In May 2009, holders of Thomson Reuters Corporation common shares became the first to have a ‘say on pay’ at a Canadian company. The vote result indicates that not all shareholders found the pay packages of the company’s top executives acceptable: 17.7% voted against the compensation report.
Do a little digging, however, and shareholder opposition to compensation at Thomson Reuters comes into sharp focus as an all-out revolt.
Thomson Reuters was the only company incorporated under Canadian law to hold a pay vote this year. The vote happened because of the company’s unique ties to the UK, a jurisdiction where say on pay votes are required for almost all public companies.
Last year, Thomson Corporation acquired Reuters PLC, a UK public company. To complete the Reuters purchase, Thomson Corporation shareholders received shares of Thomson Reuters Corporation (TRI), listed on the Toronto and New York stock stock exchanges while Reuters PLC shareholders became holders of shares of a parallel parent company to TRI, Thomson Reuters PLC (PLC), a UK company listed on the London Stock Exchange.
As a result of this dual corporate structure, the UK requirement for a vote on executive pay applied. Shareholders of both parent companies voted together, one vote per share held, on all issues put forward at the annual meeting this year, including the say on pay.
Thomson Reuters is also a controlled company: a single shareholder holds more than half of the outstanding shares. The controlling shareholder is Woodbridge, a private company owned by the Thomson family. When the Reuters deal was completed, Woodbridge held about 53% of all shares of Thomson Reuters.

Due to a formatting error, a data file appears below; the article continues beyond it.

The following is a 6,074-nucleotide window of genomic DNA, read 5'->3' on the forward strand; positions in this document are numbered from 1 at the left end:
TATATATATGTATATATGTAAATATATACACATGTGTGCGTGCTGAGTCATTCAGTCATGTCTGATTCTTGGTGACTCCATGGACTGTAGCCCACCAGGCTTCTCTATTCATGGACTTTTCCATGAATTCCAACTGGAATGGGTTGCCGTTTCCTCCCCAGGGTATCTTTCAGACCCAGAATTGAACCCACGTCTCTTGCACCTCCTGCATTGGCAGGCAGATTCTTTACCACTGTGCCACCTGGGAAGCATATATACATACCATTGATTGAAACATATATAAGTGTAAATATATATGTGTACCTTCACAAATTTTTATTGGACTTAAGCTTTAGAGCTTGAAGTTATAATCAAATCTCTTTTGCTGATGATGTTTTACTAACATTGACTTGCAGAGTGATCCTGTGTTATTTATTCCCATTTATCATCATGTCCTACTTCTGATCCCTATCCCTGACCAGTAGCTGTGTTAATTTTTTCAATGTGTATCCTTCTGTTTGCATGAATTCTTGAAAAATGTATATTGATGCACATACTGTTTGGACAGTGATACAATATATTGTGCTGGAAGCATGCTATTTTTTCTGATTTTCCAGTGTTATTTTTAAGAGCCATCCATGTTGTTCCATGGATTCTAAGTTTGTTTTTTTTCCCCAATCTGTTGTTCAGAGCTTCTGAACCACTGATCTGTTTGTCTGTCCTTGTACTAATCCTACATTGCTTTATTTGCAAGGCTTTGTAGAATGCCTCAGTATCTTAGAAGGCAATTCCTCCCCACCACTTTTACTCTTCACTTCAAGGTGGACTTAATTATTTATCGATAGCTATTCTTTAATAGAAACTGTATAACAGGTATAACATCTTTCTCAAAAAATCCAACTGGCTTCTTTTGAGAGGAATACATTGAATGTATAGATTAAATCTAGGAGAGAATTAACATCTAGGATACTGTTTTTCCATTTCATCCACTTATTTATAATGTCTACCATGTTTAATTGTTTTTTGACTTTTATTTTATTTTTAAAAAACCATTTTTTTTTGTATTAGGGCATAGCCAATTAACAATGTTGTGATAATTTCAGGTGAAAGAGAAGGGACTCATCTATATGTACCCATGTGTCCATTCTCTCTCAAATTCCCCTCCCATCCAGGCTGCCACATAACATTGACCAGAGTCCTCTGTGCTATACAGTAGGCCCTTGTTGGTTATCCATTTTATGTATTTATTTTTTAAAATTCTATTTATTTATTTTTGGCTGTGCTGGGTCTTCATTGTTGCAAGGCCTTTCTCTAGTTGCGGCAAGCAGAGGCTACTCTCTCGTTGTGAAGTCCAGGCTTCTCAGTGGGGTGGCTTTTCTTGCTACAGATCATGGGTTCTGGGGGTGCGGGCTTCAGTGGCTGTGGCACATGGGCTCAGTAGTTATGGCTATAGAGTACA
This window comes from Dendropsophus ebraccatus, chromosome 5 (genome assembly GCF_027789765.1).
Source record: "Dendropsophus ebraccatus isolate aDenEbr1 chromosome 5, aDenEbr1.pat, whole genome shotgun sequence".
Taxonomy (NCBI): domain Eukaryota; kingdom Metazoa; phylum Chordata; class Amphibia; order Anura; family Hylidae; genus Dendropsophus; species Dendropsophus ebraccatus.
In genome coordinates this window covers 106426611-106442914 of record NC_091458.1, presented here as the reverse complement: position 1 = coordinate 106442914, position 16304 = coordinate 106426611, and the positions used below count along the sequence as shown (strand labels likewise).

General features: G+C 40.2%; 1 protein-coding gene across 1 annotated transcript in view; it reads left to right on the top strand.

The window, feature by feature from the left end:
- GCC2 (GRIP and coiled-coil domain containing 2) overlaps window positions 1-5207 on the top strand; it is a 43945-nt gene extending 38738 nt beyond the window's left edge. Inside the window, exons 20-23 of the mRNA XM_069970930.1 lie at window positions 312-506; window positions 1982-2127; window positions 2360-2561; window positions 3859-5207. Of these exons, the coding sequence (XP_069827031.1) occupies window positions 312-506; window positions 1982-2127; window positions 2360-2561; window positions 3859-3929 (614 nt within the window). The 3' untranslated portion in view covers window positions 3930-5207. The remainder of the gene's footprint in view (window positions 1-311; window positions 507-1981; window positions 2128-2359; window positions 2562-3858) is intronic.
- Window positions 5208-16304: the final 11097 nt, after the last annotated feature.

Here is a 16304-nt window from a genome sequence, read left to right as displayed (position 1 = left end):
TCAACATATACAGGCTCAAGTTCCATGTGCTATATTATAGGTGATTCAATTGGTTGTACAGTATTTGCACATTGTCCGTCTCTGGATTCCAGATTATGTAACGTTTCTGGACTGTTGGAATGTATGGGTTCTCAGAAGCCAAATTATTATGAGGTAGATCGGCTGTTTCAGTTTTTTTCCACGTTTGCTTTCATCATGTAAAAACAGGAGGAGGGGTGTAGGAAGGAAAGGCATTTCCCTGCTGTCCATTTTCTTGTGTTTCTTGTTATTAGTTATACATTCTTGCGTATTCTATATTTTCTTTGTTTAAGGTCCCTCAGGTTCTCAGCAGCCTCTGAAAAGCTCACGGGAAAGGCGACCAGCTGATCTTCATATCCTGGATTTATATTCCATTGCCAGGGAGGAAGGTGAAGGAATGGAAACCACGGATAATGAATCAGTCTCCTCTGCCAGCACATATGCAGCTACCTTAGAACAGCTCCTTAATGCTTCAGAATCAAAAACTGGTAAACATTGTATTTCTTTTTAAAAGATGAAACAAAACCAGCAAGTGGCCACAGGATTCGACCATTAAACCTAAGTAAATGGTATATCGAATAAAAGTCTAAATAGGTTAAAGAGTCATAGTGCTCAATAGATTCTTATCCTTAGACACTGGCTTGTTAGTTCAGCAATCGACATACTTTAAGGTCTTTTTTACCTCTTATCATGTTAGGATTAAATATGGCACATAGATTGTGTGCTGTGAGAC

A controlling shareholder has the power to decide any issue on the proxy ballot, and almost invariably backs management by voting in favour of its proposals. At a controlled company, the votes cast by all of the other shareholders (commonly referred to as the minority holders) must be examined separately to determine the ‘disinterested’ shareholder view.
Votes cast by minority holders of Thomson Reuters on the ‘say on pay’ indicate that a whopping 49.1% of them rejected the company’s pay report.
It is likely that the Thomson Reuters board has done this math too.
The company recently asked for and received shareholder approval to transform the UK parent, PLC, into a subsidiary of the Canadian company, TRI. One result of this change in structure is that the UK rules will no longer apply. Thomson Reuters will not be required to hold an advisory pay vote. For the company’s board, though, the view of the soon-to-be muzzled minority shareholders is very clear: there are big problems with executive pay at Thomson Reuters.
Addressing minority shareholder concerns about executive compensation is the prudent course of action for the Thomson Reuters board. Failing to hold any more votes on executive pay will keep this issue from coming quite so starkly into view in the future, but won’t make it go away.
By Laura O’Neill, Director of Law and Policy